If Alaska's Native languages vanish in the next generation, it won't be because people didn't try hard to keep them alive, says Gary Holton.
"There are significant efforts with Yup'ik immersion schools and teacher training programs," said Holton, associate professor of linguistics in the Alaska Native Language Center and director of the Alaska Native Languages Archive at the University of Alaska Fairbanks.
He pointed to an ongoing documentation effort, dictionaries and teaching of the endangered Deg Xinag and Han Athabascan dialects. Even Eyak, technically extinct, is benefiting from a language revival program that recently held workshops in Anchorage and Cordova, he said.
But he admits that the situation is critical for many of the state's indigenous languages.
The last person who called Eyak her first language, Marie Smith, died in 2008. Maybe one or two speakers of Holikachuk are still alive around Grayling, Holton said. A few more speak Deg Xinag, the neighboring Athabascan dialect. The number of Han speakers in Eagle is "perhaps less than 10; the situation on the Canadian side of the border is even worse. Maybe two speakers."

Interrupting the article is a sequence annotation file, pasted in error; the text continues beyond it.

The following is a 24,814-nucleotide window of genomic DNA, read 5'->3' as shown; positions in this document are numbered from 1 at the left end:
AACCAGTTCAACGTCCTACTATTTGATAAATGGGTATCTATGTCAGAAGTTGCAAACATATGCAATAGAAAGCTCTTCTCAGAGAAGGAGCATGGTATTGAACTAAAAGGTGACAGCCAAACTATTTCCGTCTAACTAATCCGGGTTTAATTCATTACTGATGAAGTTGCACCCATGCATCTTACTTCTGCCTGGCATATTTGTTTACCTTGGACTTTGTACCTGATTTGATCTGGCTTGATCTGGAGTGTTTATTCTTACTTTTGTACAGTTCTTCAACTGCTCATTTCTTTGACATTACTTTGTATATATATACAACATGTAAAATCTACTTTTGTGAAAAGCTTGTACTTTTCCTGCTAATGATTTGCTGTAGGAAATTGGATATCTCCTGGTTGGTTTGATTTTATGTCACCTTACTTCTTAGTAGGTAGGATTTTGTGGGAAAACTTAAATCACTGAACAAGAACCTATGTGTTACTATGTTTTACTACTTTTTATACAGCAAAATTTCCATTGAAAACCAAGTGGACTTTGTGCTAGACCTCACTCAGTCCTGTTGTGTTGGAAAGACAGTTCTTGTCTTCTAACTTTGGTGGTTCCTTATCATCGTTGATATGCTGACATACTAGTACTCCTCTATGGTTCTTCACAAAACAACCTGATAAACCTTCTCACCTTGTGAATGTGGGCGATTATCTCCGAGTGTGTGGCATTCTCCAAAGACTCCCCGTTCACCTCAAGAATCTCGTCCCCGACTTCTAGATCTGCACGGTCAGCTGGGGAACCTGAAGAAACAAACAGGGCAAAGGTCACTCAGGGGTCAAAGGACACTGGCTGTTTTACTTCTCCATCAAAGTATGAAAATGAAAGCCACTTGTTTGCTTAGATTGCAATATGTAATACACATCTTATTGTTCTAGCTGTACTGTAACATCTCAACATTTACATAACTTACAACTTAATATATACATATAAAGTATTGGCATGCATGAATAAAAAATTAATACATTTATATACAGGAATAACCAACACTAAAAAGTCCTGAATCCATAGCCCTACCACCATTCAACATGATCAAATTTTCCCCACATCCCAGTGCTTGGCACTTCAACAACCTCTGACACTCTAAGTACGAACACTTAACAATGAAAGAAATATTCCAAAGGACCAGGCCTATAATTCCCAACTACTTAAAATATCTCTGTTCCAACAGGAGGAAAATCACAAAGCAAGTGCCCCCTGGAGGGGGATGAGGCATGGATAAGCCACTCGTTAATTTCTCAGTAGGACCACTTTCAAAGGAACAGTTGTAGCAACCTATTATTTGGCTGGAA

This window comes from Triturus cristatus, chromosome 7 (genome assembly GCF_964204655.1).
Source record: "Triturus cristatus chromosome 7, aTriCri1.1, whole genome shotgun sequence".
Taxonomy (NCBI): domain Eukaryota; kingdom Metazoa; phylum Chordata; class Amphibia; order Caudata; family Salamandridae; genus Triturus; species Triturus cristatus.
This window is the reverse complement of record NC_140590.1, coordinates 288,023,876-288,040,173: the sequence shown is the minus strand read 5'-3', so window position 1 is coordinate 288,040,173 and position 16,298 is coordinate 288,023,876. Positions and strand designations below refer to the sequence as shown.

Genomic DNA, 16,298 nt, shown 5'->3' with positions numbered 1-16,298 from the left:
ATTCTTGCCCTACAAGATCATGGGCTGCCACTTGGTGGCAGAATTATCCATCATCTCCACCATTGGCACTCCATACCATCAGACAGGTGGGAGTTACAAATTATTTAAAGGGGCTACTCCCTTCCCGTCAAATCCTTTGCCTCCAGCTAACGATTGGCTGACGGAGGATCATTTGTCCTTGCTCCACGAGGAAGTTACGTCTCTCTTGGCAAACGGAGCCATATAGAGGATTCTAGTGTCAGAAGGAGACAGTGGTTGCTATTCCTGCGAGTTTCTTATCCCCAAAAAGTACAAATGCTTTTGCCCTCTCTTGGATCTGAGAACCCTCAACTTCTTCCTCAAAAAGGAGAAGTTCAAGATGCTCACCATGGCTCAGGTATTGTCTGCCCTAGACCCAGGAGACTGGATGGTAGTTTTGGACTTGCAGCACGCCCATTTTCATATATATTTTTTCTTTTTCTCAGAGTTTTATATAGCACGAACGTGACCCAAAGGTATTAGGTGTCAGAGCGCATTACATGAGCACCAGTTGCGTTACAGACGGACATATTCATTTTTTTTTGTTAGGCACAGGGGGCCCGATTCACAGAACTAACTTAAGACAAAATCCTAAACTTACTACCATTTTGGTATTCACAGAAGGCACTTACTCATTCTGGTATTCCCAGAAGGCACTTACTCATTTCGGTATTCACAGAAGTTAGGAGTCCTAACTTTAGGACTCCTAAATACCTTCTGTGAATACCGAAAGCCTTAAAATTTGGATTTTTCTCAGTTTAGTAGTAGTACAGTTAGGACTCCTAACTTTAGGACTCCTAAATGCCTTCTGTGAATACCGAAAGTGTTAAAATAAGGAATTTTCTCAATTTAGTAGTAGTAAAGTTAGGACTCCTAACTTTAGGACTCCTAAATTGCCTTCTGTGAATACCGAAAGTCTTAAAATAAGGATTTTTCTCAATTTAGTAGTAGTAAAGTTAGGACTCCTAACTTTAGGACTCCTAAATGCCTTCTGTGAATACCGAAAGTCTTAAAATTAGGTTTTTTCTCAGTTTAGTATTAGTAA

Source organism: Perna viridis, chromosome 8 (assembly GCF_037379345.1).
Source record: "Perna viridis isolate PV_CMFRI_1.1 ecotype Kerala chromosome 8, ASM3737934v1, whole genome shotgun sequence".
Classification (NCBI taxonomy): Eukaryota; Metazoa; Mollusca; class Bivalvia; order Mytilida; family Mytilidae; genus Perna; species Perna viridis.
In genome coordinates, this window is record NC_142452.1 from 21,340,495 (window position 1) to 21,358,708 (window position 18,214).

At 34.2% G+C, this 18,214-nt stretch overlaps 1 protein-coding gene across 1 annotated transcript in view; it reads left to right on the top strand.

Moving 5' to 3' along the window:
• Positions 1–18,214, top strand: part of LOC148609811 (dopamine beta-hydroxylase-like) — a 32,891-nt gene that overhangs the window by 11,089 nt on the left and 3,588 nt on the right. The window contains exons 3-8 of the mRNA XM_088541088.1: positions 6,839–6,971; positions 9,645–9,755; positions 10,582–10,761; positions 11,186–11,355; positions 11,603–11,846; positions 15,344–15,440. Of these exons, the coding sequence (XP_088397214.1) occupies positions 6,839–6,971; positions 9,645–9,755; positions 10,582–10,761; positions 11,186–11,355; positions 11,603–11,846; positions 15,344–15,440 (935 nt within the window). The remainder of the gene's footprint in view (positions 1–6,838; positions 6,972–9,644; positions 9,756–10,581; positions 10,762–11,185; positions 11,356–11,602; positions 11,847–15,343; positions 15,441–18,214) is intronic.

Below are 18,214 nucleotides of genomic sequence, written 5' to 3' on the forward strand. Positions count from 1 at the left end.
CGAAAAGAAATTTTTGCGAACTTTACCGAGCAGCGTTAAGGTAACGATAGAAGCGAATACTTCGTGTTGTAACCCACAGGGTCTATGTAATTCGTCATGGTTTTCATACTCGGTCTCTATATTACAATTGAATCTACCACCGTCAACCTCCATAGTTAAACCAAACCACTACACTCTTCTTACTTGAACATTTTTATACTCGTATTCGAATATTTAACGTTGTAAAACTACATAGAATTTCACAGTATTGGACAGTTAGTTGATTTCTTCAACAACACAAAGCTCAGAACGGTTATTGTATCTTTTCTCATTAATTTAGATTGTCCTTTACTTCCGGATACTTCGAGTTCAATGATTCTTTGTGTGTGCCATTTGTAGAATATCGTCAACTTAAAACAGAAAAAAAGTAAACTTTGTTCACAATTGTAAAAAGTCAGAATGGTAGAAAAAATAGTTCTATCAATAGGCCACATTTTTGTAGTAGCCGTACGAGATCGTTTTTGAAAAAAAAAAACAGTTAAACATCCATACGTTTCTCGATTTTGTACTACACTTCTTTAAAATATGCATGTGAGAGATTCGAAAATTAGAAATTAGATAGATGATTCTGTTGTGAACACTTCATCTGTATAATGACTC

Holton played a key role in crafting the latest edition of the Alaska Languages Map. The map, which shows the historic distribution of 20 different Native Alaska languages, was first produced in 1974 by the director of the language center, Michael Krauss. It has been updated since then.
This most recent edition, available online at http://www.uaf.edu/anla/map, features several changes, Holton said. The names of some languages have been changed, either to reflect advances in linguistics or to rectify old names that may have been in some way offensive: Tanaina has become Dena'ina; Aleut is now Unangax; Ingalik is now Deg Xinag.
Read the full story at ADN.com